“Typical!” Jessie cried as she scrambled to her feet, covering her wet clothes in sand. “Just typical!”

  “British weather for you,” Alfie exclaimed as he rolled up his towel. “You wouldn’t get this on Bondi Beach.”

  They ran back to the B&B, diving into the vestibule a fraction of a second before the heavens fully opened. Julia thanked Mother Nature’s glorious timing as she unlocked the front door.

  “I’m going to change,” Jessie said, stomping down the hallway in her damp clothes.

  “Did you take another twenty from my wallet?” Alfie cried as he flicked through the notes in his wallet. “Oi!”

  Leaving Alfie to chase after Jessie, Julia set off towards Russell’s drag den, but he emerged from the cabaret bar with a plastic bag at the same moment.

  “How’s Simon doing?” Julia asked quickly, the words tumbling out at breakneck speed. “Has he said anything yet?”

  “He’s said a lot,” Russell said with a sigh. “He’s making wild accusations too. I’m just on my way back there to drop off a change of clothes.”

  “Wild accusations?” Barker asked.

  “Seems to think it was a conspiracy to sabotage his career.” Russell rolled his eyes before looking down into the bag. “Part of me is wondering why I’m being decent enough to take him some of his stuff. Maybe I’m holding out hope that the bang to the head will knock out his nasty streak, not that it seems to have yet. The thought of facing him alone is putting me on edge. My nerves are shot, dear. I can’t take another day of this!”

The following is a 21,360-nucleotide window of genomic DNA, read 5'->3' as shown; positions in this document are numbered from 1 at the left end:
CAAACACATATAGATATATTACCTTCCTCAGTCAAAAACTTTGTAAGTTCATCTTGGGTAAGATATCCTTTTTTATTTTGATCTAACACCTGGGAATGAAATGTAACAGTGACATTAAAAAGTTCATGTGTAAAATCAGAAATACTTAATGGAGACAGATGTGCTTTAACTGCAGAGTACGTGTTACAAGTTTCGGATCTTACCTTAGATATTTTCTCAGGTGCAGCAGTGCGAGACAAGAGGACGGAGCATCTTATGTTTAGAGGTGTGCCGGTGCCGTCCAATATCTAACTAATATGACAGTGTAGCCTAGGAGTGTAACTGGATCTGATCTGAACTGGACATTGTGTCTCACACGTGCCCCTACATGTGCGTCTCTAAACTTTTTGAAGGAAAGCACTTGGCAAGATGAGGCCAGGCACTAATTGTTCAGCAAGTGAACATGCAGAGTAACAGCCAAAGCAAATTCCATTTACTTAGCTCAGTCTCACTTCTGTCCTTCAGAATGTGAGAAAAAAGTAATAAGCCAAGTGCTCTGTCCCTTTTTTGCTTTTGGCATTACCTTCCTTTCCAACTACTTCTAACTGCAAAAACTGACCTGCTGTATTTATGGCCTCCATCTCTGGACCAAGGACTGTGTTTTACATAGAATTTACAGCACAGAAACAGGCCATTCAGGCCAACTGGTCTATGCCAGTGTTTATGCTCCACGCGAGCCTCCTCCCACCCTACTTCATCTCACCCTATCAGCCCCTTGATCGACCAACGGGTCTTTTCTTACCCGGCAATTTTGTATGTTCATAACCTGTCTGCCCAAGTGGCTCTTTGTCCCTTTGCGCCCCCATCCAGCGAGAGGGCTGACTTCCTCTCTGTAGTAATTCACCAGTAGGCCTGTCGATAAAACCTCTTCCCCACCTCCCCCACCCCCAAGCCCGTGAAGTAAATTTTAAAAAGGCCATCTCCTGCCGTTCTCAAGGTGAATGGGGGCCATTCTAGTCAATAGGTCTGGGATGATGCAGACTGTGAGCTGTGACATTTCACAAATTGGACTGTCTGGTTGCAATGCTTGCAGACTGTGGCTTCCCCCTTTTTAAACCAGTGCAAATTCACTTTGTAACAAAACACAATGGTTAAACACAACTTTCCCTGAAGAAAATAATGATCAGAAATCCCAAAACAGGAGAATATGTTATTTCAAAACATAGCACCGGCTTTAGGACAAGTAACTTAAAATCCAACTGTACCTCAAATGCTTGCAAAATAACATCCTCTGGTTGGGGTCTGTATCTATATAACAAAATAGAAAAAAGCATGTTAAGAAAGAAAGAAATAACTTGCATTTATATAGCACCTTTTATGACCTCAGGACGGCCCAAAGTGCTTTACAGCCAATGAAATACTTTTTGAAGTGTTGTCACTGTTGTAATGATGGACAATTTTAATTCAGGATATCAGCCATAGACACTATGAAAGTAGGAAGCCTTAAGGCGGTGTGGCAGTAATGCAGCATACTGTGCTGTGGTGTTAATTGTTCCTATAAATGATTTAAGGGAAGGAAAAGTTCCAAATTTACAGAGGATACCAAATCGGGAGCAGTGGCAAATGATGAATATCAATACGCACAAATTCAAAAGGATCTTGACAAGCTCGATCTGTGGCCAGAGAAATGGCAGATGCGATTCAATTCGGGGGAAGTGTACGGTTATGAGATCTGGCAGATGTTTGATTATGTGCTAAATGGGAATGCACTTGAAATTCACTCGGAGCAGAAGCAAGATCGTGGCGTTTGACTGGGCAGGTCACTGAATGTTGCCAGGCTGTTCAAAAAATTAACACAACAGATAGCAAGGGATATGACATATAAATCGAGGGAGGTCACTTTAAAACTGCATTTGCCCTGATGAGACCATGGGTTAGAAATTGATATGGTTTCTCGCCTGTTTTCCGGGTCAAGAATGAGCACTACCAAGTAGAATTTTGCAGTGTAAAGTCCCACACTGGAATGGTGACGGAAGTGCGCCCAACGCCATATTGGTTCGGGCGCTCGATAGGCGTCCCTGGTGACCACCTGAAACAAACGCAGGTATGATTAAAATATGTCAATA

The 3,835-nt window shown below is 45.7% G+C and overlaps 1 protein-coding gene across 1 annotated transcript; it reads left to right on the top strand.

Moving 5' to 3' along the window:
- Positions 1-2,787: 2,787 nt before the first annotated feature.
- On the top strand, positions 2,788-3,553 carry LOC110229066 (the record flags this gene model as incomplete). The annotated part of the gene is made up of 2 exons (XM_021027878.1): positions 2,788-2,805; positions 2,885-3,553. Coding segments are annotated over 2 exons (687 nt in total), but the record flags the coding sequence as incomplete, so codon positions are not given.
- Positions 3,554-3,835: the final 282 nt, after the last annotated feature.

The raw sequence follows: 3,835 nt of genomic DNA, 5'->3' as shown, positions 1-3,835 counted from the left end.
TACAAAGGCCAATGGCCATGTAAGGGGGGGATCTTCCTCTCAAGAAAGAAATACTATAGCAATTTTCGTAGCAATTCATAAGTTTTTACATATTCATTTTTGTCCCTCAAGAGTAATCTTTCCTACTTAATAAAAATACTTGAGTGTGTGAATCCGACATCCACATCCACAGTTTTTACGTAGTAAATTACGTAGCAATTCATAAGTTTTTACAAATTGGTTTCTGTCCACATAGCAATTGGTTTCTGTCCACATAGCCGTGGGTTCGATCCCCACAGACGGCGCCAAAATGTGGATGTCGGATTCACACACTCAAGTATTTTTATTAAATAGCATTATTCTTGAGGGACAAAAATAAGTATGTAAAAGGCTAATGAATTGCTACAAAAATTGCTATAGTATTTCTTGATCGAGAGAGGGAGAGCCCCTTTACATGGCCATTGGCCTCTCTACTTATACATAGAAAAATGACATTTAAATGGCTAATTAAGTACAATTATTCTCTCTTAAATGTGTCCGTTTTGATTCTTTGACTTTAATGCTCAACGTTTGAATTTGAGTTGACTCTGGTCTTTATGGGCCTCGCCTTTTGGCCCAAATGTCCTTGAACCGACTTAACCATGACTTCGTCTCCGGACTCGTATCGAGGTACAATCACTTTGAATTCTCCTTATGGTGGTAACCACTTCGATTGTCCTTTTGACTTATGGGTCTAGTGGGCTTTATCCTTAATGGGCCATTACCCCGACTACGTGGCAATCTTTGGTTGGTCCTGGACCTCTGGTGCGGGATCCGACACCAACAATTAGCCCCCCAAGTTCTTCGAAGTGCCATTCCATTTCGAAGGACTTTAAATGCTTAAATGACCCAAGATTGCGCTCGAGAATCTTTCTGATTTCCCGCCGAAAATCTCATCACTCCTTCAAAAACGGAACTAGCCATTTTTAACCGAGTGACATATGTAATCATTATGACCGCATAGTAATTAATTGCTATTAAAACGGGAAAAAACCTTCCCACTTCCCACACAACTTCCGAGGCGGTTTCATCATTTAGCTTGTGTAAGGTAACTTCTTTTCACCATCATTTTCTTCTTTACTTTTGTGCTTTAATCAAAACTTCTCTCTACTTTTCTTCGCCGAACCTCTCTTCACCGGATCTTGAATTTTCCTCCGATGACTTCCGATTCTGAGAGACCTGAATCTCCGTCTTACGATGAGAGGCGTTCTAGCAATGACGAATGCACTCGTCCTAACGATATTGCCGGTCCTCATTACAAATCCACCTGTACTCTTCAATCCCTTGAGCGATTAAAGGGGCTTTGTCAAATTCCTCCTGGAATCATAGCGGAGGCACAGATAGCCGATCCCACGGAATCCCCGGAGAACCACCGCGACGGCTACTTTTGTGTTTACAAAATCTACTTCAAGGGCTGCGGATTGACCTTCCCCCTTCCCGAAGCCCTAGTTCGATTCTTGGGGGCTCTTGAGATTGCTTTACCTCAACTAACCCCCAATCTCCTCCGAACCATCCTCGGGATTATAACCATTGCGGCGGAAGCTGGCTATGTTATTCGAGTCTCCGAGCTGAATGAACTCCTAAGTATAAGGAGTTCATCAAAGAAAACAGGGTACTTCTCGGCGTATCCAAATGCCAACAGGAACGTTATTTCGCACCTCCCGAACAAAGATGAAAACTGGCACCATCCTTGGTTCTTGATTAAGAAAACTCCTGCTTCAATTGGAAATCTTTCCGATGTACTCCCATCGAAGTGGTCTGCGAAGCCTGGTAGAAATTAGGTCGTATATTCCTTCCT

“I’ll come with you,” Julia cried, louder than she had intended. “I mean, if you don’t want to go alone, I don’t mind keeping you company.”

  As it turned out, Russell did not mind. He even seemed grateful for the company as they rode in the taxi to Blackpool Victoria Hospital, which was only ten minutes away from the seafront.

  Simon was in a bed at the end of a busy row, his bed the only one separated by a curtain while the rest of the ward watched a property program about a couple who were desperate to leave the city and escape to the country. Simon being on a general ward looked like a sign of his recovery.

  “Knock knock,” Russell said airily with a wobbly smile as he peeled back the blue curtain. “Just little old me again.”